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The Best Dads in the Animal Kingdom

Happy Father’s Day everybody!  My dad is like my best friend.  He’s always been there for me, with love and support, and stands as a great role model for what fatherhood should be about.

 

In the animal kingdom, there are also wonderful father figures to admire; here are six examples:

Male seahorses take fathering to a whole new level: pregnancy. "From a research standpoint, it's interesting because there aren't very many species in which there is a sex role reversal," Adam Jones of Texas A&M University said. "It provides a unique opportunity to study sexual selection in this reversed context."

Adelie penguin dads are the ultimate babysitters. They must tend to eggs for two weeks, without even breaking to eat, while mom returns to sea. As a result it helps if dad is fat to begin with. "A fat male is a good choice for a female because males do so much of the offspring care," said Dianne Brunton of Massey University, who studied the penguins in Antarctica. "They're able to incubate the eggs for longer and use up their fat stores, while skinny males aren't able to do that."

School is often in session for young meerkats, with the top lesson being how to obtain food. Dads, as well as moms and even older considerate helpers, watch after youths, teaching them valuable skills without putting them in harm's way. How can a lesson on hunting, though, not be dangerous? To solve that problem, dad or another instructor incrementally introduces dead, injured and then finally live prey to pups, according to Alex Thornton of the University of Cambridge and his team. Like any good teacher, dad or the helpers also monitor the pup. If pups are reluctant to handle prey, dad nudges the item towards them to encourage interaction. Additionally, when the prey wanders off, dad retrieves it and returns it to his pup, sometimes further disabling it to make sure that it's safe for his pup to handle and eat.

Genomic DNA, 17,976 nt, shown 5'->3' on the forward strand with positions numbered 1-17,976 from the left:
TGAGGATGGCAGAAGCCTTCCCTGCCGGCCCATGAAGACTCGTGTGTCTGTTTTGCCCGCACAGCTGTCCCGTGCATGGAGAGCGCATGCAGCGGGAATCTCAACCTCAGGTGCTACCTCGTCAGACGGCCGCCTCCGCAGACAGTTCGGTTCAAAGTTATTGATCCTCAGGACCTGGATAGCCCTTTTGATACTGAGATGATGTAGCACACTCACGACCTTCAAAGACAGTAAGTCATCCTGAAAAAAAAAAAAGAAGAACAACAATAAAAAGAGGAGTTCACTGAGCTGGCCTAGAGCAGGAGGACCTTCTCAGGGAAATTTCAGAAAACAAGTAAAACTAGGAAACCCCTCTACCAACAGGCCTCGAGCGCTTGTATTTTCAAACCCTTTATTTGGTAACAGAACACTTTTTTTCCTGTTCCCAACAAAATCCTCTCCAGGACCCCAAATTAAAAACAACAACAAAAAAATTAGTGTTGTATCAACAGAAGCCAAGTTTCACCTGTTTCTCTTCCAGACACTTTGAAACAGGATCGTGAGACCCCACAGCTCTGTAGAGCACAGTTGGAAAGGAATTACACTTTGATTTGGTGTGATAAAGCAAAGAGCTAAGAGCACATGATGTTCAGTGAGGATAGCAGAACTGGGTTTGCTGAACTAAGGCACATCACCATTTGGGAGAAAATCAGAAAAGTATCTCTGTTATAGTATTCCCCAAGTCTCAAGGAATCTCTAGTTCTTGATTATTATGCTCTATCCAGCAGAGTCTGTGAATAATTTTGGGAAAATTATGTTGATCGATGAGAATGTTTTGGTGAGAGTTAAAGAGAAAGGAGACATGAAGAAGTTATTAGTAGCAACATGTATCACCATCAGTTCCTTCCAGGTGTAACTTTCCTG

Male baboons tend to be big and ornery, but they are devoted to their offspring and will risk their lives to get them out of a jam. All baby baboons might look alike to untrained human eyes, but Duke University researcher Susan Alberts and colleagues found that dads time and again give preferential treatment to their own genetic offspring. "If male baboons care for their kids- and baboons are almost among the least likely societies where you would expect to see this- then it suggests that paternal care has really deep evolutionary roots in primates," Alberts said.

See the fish eggs on the rock in the back? Sand goby dads must end every day feeling tired. They first have to find mussels and other shells for their families to hide under. They defend these shells, hollowing out space under them and piling sand on top to disguise the shells from predators. As if the guarding work weren't enough, the dads then use their pectoral fins to fan water over eggs. This creates a current of fresh, oxygenated water needed for the eggs to mature.

See the two little heads poking out from the wing feathers? How cute! Rhea dads, not moms, build the nest and incubate eggs. They even take care of their chicks for six months after they hatch. The lucky chicks benefit from dad's imposing size.

 

http://news.discovery.com/animals/stand-up-dads-in-the-animal-kingdom-photos-140613.htm

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